No matter what, your doctor will always be the one who can point you in the direction of the most effective treatments. In this case, simple anti-inflammatory or analgesic drugs won’t do the trick.
- Anticonvulsant medications are used to block the function of the part of the nervous system that’s causing problems.
- Tricyclic antidepressants can also be effective when the pain is constant.
The Surgical Approach
If the drugs outlined above aren’t working, doctors may consider a surgical approach.
These can range from simple procedures to more complex operations, including the following techniques:
- Rhizotomy: This is a procedure in which certain nerve fibers are targeted and destroyed in order to block the abnormal pain signals.
- Balloon Compression: This is a simple and fast technique. To do this, surgeons insert a cannula, through which a small balloon is passed. This balloon compresses the trigeminal nerve to reduce over-stimulation and the pain this causes.
- Glycerol Injection: This is another technique designed to isolate the fibers of the trigeminal nerve, thereby preventing painful “electric shocks.”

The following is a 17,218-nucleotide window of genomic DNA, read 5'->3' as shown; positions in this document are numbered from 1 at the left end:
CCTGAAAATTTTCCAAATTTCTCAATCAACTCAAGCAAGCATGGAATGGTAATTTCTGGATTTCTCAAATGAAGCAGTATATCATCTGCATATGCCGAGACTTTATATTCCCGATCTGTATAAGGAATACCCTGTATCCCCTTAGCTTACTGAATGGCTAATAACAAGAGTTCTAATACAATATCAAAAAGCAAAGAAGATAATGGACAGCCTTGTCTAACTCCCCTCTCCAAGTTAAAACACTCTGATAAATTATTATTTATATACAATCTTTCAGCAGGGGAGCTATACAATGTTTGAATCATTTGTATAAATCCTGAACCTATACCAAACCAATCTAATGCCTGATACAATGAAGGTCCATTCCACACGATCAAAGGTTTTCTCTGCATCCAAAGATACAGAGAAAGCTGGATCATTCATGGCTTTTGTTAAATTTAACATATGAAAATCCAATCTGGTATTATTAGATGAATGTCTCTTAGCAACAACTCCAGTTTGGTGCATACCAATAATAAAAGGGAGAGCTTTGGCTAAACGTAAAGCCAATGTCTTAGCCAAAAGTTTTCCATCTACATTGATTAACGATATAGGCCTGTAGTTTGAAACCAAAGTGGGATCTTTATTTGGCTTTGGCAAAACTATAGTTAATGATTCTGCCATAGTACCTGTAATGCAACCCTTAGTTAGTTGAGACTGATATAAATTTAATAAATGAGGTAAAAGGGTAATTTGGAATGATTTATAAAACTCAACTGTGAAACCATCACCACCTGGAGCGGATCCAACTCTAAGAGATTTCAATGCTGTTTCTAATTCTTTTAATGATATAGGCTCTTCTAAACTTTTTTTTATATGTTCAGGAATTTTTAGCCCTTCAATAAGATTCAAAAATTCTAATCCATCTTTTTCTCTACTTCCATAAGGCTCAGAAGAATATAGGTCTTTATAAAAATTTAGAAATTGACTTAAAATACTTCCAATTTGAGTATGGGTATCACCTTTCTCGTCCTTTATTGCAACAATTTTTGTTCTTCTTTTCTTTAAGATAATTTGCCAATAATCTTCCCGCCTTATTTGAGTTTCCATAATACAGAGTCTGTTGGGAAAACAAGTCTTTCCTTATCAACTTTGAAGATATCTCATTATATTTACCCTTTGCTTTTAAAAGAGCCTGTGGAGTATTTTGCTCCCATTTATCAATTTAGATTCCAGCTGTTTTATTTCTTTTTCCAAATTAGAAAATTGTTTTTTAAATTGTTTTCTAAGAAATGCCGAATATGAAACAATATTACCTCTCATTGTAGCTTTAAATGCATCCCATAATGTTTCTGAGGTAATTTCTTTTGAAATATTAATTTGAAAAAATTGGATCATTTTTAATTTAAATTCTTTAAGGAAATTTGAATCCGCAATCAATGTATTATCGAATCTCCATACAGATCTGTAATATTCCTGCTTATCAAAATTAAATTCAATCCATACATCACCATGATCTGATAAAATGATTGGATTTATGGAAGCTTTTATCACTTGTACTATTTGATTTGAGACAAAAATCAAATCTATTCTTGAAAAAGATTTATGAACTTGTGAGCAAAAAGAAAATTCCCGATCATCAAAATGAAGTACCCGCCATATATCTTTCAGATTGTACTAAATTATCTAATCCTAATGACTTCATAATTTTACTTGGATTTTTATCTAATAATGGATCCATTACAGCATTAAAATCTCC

Finally, in case none of the above tactics work, a procedure known as microvascular decompression is carried out. This is a more delicate intervention. However, it’s also the most effective of the options on offer. The best thing about it is that, once it’s competed, the trigeminal neuralgia won’t return.
So, while it may be the “worst pain in the world,” there’s no need to suffer forever. There is a solution.
No matter what, the most important thing is to remember to be patient. Follow quality medical advice and try a range of different options until you find the one that allows you to have the best possible quality of life.
All cited sources were thoroughly reviewed by our team to ensure their quality, reliability, currency, and validity. The bibliography of this article was considered reliable and of academic or scientific accuracy.
García, M. (2010). Neuralgia del trigémino. Servicio de Neurocirugía. Hospital Clinico San Carlos. Madrid. https://doi.org/10.1017/CBO9781107415324.004.
Santos-Franco, J., Santos-Ditto, R., Revuelta-Gutiérrez, R., Nacional de Neurología Neurocirugía Manuel Velasco Suárez Correspondencia, I., & Santos Franco, J. (2005). Neuralgia del trigémino. Arch Neurocien (Mex).
Robaina Padrón, F. J. (2008). Neuralgia del trigémino. Revisión del tratamiento médico y quirúrgico. Revista de La Sociedad Espanola Del Dolor.